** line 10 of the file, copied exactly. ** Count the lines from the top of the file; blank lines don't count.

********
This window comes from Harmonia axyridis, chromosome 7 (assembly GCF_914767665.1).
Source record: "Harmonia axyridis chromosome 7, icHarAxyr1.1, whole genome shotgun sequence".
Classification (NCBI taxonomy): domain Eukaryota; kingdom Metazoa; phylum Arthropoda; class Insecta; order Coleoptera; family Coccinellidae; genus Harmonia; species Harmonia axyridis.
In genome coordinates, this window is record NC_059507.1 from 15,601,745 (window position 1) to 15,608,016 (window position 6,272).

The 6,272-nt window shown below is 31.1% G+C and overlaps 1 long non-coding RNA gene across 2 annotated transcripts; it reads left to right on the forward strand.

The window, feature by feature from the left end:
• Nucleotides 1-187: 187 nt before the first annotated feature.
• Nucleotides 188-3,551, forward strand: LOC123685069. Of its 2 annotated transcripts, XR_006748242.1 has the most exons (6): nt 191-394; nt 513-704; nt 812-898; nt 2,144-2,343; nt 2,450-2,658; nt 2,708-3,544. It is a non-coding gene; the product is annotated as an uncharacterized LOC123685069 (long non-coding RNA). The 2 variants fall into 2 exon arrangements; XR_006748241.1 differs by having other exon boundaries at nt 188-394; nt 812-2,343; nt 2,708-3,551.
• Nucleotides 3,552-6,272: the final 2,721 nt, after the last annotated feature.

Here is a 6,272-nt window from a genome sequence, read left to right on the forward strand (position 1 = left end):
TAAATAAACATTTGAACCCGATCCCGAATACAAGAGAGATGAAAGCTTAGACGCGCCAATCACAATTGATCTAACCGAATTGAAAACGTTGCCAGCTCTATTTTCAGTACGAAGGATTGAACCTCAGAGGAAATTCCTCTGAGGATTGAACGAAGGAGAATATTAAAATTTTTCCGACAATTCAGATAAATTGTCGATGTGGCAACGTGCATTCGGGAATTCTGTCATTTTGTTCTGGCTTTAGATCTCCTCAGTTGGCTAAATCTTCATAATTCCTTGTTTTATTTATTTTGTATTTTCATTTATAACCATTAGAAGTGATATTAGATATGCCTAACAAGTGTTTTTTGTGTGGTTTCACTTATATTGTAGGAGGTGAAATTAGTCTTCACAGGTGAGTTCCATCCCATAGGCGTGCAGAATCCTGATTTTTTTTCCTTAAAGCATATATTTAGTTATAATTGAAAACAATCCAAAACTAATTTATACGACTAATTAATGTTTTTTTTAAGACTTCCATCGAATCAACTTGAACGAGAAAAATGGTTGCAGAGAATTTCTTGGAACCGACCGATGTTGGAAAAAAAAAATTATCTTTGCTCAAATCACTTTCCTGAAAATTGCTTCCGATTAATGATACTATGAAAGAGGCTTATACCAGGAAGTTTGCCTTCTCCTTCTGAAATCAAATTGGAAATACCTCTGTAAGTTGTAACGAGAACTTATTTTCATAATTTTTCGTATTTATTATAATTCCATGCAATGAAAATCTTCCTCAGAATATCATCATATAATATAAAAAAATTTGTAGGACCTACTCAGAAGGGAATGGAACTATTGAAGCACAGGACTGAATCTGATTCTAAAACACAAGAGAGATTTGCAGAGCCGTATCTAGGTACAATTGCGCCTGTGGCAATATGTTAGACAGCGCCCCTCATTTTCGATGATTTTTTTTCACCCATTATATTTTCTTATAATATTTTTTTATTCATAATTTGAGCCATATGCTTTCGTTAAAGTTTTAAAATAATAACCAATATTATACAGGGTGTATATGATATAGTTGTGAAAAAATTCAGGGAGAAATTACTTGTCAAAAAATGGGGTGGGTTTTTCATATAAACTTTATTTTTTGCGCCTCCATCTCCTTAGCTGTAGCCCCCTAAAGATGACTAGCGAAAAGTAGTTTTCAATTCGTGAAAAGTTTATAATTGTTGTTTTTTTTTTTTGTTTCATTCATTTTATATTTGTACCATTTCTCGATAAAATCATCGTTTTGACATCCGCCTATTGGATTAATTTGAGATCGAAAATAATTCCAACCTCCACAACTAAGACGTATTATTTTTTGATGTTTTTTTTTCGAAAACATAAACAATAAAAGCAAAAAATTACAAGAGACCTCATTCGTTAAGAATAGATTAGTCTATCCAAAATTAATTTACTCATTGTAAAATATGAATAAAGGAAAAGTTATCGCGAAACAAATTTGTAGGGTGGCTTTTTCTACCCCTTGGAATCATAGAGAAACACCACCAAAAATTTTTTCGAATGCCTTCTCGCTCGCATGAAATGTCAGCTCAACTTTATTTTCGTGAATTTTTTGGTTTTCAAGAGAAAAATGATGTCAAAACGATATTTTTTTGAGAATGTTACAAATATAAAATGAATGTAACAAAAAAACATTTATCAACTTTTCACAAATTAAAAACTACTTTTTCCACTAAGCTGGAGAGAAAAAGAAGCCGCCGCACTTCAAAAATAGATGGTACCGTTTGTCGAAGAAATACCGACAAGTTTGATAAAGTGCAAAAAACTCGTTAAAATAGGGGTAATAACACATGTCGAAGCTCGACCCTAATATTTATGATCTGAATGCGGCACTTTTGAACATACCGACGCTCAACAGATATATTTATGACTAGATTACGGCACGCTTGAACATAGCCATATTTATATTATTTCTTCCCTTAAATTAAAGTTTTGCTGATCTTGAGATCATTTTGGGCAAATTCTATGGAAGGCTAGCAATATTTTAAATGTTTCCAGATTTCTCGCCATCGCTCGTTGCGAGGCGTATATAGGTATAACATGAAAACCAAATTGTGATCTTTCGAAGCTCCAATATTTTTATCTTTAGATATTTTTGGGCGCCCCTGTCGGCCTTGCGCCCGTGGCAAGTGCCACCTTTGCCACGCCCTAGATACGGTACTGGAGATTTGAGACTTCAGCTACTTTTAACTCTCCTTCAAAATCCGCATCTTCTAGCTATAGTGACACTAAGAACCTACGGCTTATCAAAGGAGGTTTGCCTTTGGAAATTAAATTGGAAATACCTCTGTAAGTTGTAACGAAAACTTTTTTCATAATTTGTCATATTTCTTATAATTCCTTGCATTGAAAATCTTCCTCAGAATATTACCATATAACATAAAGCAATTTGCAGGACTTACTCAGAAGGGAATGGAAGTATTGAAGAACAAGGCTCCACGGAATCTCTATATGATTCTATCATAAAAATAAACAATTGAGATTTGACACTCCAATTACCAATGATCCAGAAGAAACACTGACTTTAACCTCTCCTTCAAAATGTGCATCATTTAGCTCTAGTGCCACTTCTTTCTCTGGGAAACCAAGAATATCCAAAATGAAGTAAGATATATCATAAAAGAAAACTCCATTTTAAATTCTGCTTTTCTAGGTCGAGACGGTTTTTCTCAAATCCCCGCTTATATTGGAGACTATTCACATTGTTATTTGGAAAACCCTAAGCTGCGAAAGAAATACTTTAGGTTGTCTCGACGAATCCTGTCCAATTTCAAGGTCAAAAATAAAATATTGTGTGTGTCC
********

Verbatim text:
Here is a 6,272-nt window from a genome sequence, read left to right on the forward strand (position 1 = left end):